Heather Cox Richardson: What Does the Republican Party Believe in?


Historian Heather Cox Richardson writes today about some recent votes in Congress that defined what Republicans are against.

Republicans believe that states should control which rights are protected inside their borders. They do not believe in abortion rights. They do not believe in the right to have access to contraception. They do not believe in marriage equality. They do not believe that women have the right to cross state lines if they are pregnant. (How Will states enforce that last belief? By administering pregnancy tests to every woman under 50 who is attempting to leave a state where abortion is illegal?)

What do they believe in? Not freedom or liberty, since they legislate constraints on private action. They do believe in censorship, bans on behavior in the privacy of your bedroom, bans on topics that may be discussed in the classroom. Republicans want to restore a mythical world of white male supremacy.

Richardson writes:

Far from rejecting the idea of minority rule after seeing where it led, Republican Party lawmakers have doubled down.

They have embraced the idea that state legislatures should dominate our political system, and so in 2021, at least 19 states passed 34 laws to restrict access to voting. On June 24, in the Dobbs v. Jackson Women’s Health decision, the Supreme Court said that the federal government did not have the power, under the Fourteenth Amendment, to protect the constitutional right to abortion, bringing the other rights that amendment protects into question. When Democrats set out to protect some of those rights through federal legislation, Republicans in Congress overwhelmingly voted to oppose such laws.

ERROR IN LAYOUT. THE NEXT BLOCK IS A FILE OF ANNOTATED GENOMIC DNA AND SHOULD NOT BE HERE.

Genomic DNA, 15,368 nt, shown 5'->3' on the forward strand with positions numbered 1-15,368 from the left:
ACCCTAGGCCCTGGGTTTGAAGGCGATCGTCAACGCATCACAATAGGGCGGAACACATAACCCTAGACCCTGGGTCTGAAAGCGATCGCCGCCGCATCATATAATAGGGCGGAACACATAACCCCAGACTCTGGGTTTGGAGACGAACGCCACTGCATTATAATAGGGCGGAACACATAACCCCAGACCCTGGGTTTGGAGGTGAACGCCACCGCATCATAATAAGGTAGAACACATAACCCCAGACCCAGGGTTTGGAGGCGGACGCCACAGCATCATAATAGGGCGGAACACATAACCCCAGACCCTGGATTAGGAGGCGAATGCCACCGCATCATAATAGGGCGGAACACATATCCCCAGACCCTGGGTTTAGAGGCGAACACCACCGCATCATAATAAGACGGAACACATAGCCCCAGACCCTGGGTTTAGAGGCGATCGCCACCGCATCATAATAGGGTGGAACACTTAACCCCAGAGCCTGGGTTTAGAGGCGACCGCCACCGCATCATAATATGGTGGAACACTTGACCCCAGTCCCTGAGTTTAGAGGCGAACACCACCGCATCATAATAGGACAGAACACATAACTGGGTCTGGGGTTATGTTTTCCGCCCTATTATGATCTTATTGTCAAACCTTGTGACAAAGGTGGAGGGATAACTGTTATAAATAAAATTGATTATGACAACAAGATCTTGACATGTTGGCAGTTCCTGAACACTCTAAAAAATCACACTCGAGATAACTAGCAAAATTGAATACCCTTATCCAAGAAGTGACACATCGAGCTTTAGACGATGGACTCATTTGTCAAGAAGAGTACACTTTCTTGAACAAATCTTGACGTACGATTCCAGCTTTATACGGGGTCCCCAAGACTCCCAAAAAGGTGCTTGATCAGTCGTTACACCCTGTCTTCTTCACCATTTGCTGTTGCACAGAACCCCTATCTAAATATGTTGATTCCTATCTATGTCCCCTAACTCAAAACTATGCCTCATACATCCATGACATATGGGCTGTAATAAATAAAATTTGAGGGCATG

In the House, Republicans voted against federal protection of an individual’s right to choose whether to continue or end a pregnancy and to protect a health care provider’s ability to provide abortion services: 209 Republicans voted no; 2 didn’t vote. That’s 99% of House Republicans.

They voted against the right to use contraception: 195 out of 209 Republicans voted no; 2 didn’t vote. That’s 96% of House Republicans.

They voted against marriage equality: 157 out of 204 Republicans voted no; 7 didn’t vote. That’s 77% of House Republicans.

They voted against a bill guaranteeing a woman’s right to travel across state lines to obtain abortion services: 205 out of 208 Republicans voted no; 3 didn’t vote. That’s 97% of House Republicans.

Sixty-two percent of Americans believe abortion should be legal. Seventy percent support gay marriage. More than 90% of Americans believe birth control should be legal. I can’t find polling on whether Americans support the idea of women being able to cross state lines without restrictions, but one would hope that concept is also popular. And yet, Republican lawmakers are comfortable standing firmly against the firm will of the people. The laws protecting these rights passed through the House thanks to overwhelming Democratic support but will have trouble getting past a Republican filibuster in the Senate.


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Natasha M. McKnight

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